“Like we’re going into the weekends to be able to win and that’s a genuine feeling, I think across all the #7 crew right now. We had the best pitstops in the 500, we had the best pitstops out of all the three stoppers in Detroit.
“So it’s been a huge improvement on pitlane.
“I feel like my racecraft has improved a lot and we’ve kind of found a direction with the set-up that seems to work pretty much everywhere with me now. And yeah, just finally we’re in a position where we can just go and do well, pretty much everywhere right now.”
On performing under that mental strain, he continues: “I think every one of us, we’re sure that, whenever we do bounce back, we’re going to be very strong. And I think that’s pretty much exactly what’s happened.
“At the beginning of the year, we had some hurdles. But as you said, none of them were really in my control, let’s say.
“And now, when we finally started executing as a team, there hasn’t really been mistakes in that regard that we had earlier this year.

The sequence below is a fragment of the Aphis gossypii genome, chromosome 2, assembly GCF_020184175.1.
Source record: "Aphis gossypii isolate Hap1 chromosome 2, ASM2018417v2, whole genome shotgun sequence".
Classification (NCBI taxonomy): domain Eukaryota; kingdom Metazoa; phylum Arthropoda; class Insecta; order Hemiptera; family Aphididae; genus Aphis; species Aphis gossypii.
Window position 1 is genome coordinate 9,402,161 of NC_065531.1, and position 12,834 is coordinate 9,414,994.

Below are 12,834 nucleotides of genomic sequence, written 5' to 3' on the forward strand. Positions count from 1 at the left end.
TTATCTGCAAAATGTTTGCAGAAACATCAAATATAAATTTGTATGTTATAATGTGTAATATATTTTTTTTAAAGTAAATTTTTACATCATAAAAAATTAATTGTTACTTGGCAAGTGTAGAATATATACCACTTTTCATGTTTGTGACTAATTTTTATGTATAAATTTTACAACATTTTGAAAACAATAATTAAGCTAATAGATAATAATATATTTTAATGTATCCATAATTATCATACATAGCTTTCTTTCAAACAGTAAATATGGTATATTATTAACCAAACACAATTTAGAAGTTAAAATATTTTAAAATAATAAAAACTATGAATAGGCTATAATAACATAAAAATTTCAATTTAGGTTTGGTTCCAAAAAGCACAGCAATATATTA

“It feels more normal. When you struggle, obviously, you know you can do better, and you know, that you’ve been doing better previously, and that you want to do better. But for whatever reason, the results are not there.
“I feel the last three, four races here, you feel more like yourself, when you’re up there fighting for pole positions, and you’re passing cars in the races, and you’re not happy with a P10 anymore, you want to finish in the top three, or the top five.
“It’s just a more healthy way to approach your racing after struggling for quite a long time last year. So yeah, I feel like we finally got there and now the expectations are on a different level, for sure.”
Those expectations will be sky high for Rosenqvist especially as he heads to Road America for the first time since his victory there with Ganassi in 2020, having missed last year’s race through injuries sustained in a crash at Detroit.
He’s approaching the fact that he missed the last race in a positive light though, given how badly last year went. He also cited after Detroit the team would have some “updates” which he was keen to trial.
“Kind of trying to see it from a fresh point of view, I think maybe could actually be a good thing,” he tells The Race about not racing there since 2020.
“I think last year was probably the team’s weakest track, maybe together with Laguna, and since then we’ve come a long way on our setup on those kind of tracks.